“You do realise,” Maggie grabbed my elbow, “that he’s basically given you an engagement ring.” We continued to walk down the street, now with our arms linked. “I think you’re right,” I tried to turn my head to face her, winced, went back to centre. “He's so clever, with the Velcro, it fits perfectly.” I reached up and tugged at the neckbrace to loosen it a little.
Rewind to Monday: my life was hanging in the balance, I was just waiting to have the prognosis confirmed by Dr McFrenchie. “Well, the good news is that the CAT scan came back clear, nothing wrong with the brain,” he informed me without smiling. “And my spine?” I frowned. “Oh nothing serious.” I tried not to look crestfallen. “You’ve had a bang,” he continued briskly, “there’s a small fracture and a lot of bruising. You’re head too. I’m going to give you a,” he put his hands around his throat. “A neckbrace?” I asked, my eyes lighting up. “Oui. You wear it for six days.”
“You work?” he asked, whilst simultaneously scribbling on his clipboard. I grabbed the newspaper I’d been reading, “Yes, yes. On this,” I shoved it at him, “I’m the editor.” Contrary to the impression I was probably giving him, I was in fact also a serious, professional. Look, I was saying, we’d actually make a great couple. “Er, right,” he looked up vaguely, “it’s just I sign you off if you have to go to work.” “Oh no, I’m on holiday until the New Year.” “OK, good. So now you rest, you watch TV, you do what the British do, drink beer right?” “No,” I mocked horror, “no beer from now on.” I widened my eyes like a young doe. He didn’t look convinced. “After five days, if you have pain still, then you are allowed to come to see me again.” I thought the choice of the word allowed interesting. “What about the neckbrace, don’t I need to return it?” He finally cracked a smile, “No, you can keep that, a Christmas present.”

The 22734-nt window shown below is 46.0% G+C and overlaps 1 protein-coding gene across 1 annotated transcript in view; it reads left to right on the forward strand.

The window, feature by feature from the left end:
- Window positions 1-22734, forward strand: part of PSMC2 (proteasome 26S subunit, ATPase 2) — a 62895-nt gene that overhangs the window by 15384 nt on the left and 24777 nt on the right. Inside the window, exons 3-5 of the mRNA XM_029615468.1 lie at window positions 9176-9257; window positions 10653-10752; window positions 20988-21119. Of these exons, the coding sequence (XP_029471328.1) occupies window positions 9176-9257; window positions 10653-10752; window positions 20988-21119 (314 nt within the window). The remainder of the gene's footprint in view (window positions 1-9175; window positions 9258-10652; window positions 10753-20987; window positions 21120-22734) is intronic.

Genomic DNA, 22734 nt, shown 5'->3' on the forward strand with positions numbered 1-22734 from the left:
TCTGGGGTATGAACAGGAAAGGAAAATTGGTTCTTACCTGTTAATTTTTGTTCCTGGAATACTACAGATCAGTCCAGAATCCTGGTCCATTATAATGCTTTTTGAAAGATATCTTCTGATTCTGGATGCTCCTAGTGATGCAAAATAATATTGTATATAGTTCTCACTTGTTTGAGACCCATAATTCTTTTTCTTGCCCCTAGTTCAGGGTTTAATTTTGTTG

As he helped me down from the trolley I pressed the newspaper in his hand, “Here, you can have this. To practice your English,” I added quickly. “It’s bad, isn’t it?” he nodded gravely at me. “Oh no, not at all, perfect. I just meant, um well, just to read something in English, if you wanted.” Obviously, I couldn’t tell him that I hoped he’d use the contact details on page 2 to track me down, after he’d realised that I was the girl he wanted to marry. That would have probably scared him.
At our flat the next day, Maggie and I were sitting around the kitchen table. At intervals she rotated her head and pressed her hand to her ear. “I have an ear ache. Do you think it’s an aneurism?” “I’d say that’s likely,” I couldn’t nod so I blinked affirmatively. “Hey, why don’t I take you to A&E? It’s almost lunchtime, I’ll take my doctor a sandwich at the same time, he’d like that.” “Your fiancée,” Maggie corrected.
We typed aneurism into Google. “You can,” I read from the screen, “either have a true aneurism or a pseudoaneurism. I’d say, of the two, you’re better off with the pseudo one. You’ll still have to go to hospital. It’s a win-win situation.” Would this, I wondered, count as Munchausen by proxy? I was aware that it was a slippery slope.
“Perhaps we should open a worst-case scenario clinic,” Maggie mused. “Someone comes in with a bruise, we diagnose gangrene and prescribe immediate amputation. That kind of thing.” “I think I get it," I interrupted. "Someone comes in with a funny looking mole, we tell them it’s stage four melanoma, you’ve got 24 hours if you’re lucky." It sounded like a winner to me. "Just think of all the people who’d get a second chance at life. I know that my own recent brush with death has made me see the world with fresh eyes. I feel more alive than ever. It’s why I have such a connection with my doctor…” “Fiancée.” “…my fiancée. We’ve been through the very worst of times and the best.” Suddenly Maggie rubbed her temples. I could see pseudoanuerism was getting worse.